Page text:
Most forms of psychotherapy use spoken conversation. Some also use various other forms of communication such as the written word, artwork, drama, narrative story or music. Psychotherapy may include; psychoanalitical therapies, behavioral therapies, group therapy, family therapy, marital therapy, and cognitive therapies among others.
Therapy is generally employed in response to a variety of specific or non-specific manifestations of clinically diagnosable and/or existential crises. Treatment of everyday problems is more often referred to as counseling. However, the term counseling is sometimes used interchangeably with “psychotherapy”.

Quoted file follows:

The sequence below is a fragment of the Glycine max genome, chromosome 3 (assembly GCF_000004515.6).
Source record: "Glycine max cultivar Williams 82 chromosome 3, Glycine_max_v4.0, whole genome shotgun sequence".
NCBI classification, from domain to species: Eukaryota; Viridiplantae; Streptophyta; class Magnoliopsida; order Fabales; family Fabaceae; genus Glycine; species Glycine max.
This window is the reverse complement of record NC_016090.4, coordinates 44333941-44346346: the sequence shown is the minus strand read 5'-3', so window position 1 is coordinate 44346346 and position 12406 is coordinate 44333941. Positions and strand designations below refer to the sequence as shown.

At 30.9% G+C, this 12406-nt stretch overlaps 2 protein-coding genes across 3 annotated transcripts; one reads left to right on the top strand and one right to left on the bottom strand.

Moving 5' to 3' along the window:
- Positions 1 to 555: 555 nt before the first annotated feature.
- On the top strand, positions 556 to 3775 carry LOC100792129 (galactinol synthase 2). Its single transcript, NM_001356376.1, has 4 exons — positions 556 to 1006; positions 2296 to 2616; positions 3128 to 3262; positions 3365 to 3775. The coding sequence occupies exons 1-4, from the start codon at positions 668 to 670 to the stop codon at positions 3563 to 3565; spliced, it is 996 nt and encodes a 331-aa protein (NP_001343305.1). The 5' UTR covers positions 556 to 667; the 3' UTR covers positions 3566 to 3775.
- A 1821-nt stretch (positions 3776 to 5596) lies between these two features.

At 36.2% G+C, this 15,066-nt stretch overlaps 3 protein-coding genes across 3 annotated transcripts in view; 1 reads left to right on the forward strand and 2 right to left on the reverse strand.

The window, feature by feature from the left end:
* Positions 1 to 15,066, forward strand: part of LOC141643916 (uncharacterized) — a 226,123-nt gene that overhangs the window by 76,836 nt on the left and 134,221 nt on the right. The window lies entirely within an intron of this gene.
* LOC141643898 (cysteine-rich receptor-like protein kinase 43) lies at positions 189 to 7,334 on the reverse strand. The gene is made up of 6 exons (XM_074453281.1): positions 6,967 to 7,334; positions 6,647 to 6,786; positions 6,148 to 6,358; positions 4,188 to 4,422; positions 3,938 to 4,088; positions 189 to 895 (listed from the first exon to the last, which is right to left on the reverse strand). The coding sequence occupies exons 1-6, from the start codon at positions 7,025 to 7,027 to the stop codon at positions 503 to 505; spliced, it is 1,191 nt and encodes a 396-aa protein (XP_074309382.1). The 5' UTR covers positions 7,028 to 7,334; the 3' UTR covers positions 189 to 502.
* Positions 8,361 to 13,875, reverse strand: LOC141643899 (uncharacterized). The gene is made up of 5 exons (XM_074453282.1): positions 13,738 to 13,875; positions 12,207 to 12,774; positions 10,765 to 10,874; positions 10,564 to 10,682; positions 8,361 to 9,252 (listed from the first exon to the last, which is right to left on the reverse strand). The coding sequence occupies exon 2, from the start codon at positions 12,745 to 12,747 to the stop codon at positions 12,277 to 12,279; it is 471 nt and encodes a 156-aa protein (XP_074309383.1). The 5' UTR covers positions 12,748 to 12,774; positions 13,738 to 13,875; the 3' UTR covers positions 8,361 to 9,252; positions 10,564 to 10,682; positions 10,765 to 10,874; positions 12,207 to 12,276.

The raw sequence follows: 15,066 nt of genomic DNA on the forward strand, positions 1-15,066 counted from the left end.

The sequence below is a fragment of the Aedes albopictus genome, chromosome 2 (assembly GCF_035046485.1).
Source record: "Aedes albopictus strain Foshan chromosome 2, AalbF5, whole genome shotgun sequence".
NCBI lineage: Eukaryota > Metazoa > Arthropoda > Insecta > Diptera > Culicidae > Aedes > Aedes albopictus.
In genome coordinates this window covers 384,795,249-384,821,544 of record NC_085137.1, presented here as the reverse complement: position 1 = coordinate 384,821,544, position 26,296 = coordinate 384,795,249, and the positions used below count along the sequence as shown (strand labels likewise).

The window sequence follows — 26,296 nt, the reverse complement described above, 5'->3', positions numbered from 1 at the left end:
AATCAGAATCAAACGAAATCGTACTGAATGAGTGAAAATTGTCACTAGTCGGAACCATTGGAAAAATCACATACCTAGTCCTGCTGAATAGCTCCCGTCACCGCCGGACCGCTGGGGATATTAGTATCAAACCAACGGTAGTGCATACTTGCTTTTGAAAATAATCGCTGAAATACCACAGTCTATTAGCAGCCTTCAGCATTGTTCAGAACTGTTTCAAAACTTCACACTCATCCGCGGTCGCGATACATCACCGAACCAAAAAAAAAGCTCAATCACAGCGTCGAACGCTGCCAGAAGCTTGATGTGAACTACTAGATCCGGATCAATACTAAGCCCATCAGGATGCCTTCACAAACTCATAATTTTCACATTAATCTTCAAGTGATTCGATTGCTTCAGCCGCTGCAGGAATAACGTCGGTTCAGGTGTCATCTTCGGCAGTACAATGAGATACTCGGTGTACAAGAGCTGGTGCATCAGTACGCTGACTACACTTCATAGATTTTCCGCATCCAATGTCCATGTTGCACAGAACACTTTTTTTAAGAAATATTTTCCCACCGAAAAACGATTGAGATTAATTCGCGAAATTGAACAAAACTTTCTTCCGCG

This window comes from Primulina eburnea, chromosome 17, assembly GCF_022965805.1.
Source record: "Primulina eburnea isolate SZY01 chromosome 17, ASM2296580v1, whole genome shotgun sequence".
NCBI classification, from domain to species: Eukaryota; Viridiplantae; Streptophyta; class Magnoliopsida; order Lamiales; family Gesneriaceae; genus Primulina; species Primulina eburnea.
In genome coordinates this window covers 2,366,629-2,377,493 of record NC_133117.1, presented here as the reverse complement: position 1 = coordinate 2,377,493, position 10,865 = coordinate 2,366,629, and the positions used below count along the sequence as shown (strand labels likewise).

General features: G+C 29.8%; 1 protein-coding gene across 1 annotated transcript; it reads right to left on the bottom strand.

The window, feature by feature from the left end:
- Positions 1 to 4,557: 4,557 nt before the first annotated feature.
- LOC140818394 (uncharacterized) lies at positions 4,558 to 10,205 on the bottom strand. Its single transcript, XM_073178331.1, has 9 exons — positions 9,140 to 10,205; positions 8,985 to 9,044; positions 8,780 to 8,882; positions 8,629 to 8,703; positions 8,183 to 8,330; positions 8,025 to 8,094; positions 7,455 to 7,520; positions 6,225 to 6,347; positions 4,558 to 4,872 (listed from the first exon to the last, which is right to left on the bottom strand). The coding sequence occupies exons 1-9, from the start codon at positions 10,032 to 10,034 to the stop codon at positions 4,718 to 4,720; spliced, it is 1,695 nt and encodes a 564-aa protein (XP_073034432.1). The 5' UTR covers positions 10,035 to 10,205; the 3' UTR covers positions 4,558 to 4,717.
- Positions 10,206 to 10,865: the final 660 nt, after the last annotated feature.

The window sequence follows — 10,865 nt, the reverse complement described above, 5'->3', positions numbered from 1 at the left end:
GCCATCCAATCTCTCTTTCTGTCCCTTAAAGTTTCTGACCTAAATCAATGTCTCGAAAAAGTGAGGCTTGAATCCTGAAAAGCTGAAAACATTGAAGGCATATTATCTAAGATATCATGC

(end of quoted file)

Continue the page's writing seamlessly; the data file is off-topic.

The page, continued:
While some psychotherapeutic interventions are designed to treat the patient employing the medical model, many psychotherapeutic approaches do not adhere to the symptom-based model of “illness/cure”. Some practitioners, such as humanistic therapists, see themselves more in a facilitative/helper role. As sensitive and deeply personal topics are often discussed during psychotherapy, therapists are expected, and usually legally bound, to respect client or patient confidentiality. The critical importance of confidentiality is enshrined in the regulatory psychotherapeutic organizations’ codes of ethical practice.